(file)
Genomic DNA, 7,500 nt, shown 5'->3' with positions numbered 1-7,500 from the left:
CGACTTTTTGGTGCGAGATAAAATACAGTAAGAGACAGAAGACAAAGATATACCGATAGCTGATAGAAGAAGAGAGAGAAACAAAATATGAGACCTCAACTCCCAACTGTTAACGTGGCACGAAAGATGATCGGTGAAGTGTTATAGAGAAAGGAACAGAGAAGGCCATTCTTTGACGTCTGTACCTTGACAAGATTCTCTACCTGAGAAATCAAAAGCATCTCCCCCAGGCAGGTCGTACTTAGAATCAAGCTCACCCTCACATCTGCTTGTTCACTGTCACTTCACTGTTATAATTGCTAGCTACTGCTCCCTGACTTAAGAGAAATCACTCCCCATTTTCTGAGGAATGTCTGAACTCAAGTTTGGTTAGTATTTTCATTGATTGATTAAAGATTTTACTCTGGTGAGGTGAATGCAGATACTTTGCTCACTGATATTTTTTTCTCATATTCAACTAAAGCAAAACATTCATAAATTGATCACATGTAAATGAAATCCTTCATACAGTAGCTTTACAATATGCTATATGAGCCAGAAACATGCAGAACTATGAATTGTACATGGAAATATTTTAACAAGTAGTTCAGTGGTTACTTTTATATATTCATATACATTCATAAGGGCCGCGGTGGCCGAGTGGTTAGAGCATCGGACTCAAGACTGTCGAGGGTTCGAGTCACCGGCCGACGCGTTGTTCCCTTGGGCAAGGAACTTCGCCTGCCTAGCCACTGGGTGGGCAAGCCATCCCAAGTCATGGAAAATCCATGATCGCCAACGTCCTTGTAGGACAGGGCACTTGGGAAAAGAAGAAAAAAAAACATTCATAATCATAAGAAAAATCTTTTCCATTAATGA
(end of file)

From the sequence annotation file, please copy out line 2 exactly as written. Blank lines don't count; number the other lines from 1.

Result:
CGACTTTTTGGTGCGAGATAAAATACAGTAAGAGACAGAAGACAAAGATATACCGATAGCTGATAGAAGAAGAGAGAGAAACAAAATATGAGACCTCAACTCCCAACTGTTAACGTGGCACGAAAGATGATCGGTGAAGTGTTATAGAGAAAGGAACAGAGAAGGCCATTCTTTGACGTCTGTACCTTGACAAGATTCTCTACCTGAGAAATCAAAAGCATCTCCCCCAGGCAGGTCGTACTTAGAATCAAGCTCACCCTCACATCTGCTTGTTCACTGTCACTTCACTGTTATAATTGCTAGCTACTGCTCCCTGACTTAAGAGAAATCACTCCCCATTTTCTGAGGAATGTCTGAACTCAAGTTTGGTTAGTATTTTCATTGATTGATTAAAGATTTTACTCTGGTGAGGTGAATGCAGATACTTTGCTCACTGATATTTTTTTCTCATATTCAACTAAAGCAAAACATTCATAAATTGATCACATGTAAATGAAATCCTTCATACAGTAGCTTTACAATATGCTATATGAGCCAGAAACATGCAGAACTATGAATTGTACATGGAAATATTTTAACAAGTAGTTCAGTGGTTACTTTTATATATTCATATACATTCATAAGGGCCGCGGTGGCCGAGTGGTTAGAGCATCGGACTCAAGACTGTCGAGGGTTCGAGTCACCGGCCGACGCGTTGTTCCCTTGGGCAAGGAACTTCGCCTGCCTAGCCACTGGGTGGGCAAGCCATCCCAAGTCATGGAAAATCCATGATCGCCAACGTCCTTGTAGGACAGGGCACTTGGGAAAAGAAGAAAAAAAAACATTCATAATCATAAGAAAAATCTTTTCCATTAATGA